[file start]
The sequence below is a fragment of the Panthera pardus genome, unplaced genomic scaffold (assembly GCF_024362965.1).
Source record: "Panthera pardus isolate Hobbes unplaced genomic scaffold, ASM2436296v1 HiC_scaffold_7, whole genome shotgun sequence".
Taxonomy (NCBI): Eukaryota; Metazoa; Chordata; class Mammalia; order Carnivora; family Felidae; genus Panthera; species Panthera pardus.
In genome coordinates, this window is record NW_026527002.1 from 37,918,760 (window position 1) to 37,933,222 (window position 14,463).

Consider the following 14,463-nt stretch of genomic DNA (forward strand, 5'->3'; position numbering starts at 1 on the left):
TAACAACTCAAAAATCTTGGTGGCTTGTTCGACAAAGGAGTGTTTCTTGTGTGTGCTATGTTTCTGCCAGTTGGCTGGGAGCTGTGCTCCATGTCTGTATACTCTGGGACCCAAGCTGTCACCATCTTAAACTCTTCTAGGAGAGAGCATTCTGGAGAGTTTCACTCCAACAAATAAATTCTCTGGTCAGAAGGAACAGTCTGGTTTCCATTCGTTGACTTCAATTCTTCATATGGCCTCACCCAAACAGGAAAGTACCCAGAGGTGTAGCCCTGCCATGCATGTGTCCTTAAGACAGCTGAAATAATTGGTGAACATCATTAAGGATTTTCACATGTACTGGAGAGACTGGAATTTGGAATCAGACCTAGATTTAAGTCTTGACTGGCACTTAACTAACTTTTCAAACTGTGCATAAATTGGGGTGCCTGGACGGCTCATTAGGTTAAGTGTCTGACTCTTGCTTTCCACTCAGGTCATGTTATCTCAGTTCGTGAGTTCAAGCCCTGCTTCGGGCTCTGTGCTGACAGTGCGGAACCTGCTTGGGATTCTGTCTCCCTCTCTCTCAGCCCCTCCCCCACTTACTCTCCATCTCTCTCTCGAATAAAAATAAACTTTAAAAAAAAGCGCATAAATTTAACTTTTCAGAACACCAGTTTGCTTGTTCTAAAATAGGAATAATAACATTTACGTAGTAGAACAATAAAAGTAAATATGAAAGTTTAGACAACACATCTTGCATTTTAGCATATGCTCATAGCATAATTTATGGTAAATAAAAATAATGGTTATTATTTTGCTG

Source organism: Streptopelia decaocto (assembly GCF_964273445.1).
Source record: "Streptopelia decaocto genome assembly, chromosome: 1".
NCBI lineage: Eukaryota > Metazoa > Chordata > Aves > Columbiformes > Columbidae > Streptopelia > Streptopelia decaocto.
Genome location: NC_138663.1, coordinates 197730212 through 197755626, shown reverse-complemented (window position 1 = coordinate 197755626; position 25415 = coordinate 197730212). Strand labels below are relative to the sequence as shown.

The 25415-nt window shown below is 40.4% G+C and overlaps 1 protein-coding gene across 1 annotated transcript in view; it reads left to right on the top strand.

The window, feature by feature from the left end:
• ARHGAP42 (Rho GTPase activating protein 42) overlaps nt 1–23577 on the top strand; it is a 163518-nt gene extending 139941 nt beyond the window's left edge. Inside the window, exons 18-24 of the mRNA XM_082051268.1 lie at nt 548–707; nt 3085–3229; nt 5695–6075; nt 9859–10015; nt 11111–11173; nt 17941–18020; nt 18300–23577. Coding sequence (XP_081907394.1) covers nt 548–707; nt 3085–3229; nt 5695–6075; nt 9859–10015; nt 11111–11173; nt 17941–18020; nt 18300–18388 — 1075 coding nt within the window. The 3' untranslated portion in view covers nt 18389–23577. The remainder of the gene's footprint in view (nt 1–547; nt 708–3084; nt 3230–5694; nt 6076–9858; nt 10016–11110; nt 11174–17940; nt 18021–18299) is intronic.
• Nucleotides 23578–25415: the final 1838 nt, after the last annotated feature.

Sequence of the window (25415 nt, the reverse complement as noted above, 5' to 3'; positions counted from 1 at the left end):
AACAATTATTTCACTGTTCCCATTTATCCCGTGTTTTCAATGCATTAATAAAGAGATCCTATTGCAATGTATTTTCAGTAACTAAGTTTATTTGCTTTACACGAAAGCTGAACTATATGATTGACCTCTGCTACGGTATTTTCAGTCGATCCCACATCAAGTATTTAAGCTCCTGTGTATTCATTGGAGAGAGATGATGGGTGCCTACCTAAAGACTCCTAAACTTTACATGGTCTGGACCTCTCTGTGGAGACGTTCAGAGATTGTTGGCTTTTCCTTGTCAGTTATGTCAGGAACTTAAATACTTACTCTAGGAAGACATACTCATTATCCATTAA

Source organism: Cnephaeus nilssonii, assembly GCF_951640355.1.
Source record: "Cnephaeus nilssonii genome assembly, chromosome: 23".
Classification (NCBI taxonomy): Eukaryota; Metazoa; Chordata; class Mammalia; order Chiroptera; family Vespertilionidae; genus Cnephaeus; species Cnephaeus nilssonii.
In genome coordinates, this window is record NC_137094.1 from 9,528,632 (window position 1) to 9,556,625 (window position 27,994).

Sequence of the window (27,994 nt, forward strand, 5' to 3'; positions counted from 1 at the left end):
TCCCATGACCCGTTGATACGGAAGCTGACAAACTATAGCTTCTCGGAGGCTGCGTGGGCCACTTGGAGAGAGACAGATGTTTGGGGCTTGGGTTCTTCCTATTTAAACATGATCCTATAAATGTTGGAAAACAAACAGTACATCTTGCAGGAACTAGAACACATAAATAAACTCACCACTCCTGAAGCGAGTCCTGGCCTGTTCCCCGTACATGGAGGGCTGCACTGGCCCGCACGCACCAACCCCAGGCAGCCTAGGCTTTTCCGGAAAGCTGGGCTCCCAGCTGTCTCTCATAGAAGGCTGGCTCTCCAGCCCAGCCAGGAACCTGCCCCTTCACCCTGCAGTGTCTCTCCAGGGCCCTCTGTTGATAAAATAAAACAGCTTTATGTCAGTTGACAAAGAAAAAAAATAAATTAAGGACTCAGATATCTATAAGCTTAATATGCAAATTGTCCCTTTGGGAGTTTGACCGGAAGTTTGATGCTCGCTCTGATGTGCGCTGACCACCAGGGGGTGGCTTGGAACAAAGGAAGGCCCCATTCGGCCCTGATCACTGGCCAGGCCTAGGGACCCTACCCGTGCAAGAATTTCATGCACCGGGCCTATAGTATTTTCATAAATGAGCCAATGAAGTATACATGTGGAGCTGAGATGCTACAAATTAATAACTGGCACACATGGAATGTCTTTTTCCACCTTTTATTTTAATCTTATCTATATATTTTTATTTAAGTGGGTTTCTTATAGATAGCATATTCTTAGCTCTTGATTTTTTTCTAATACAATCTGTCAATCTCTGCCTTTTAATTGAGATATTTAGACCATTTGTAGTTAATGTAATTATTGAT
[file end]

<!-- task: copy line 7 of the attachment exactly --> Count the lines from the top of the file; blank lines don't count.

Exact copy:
Source organism: Streptopelia decaocto (assembly GCF_964273445.1).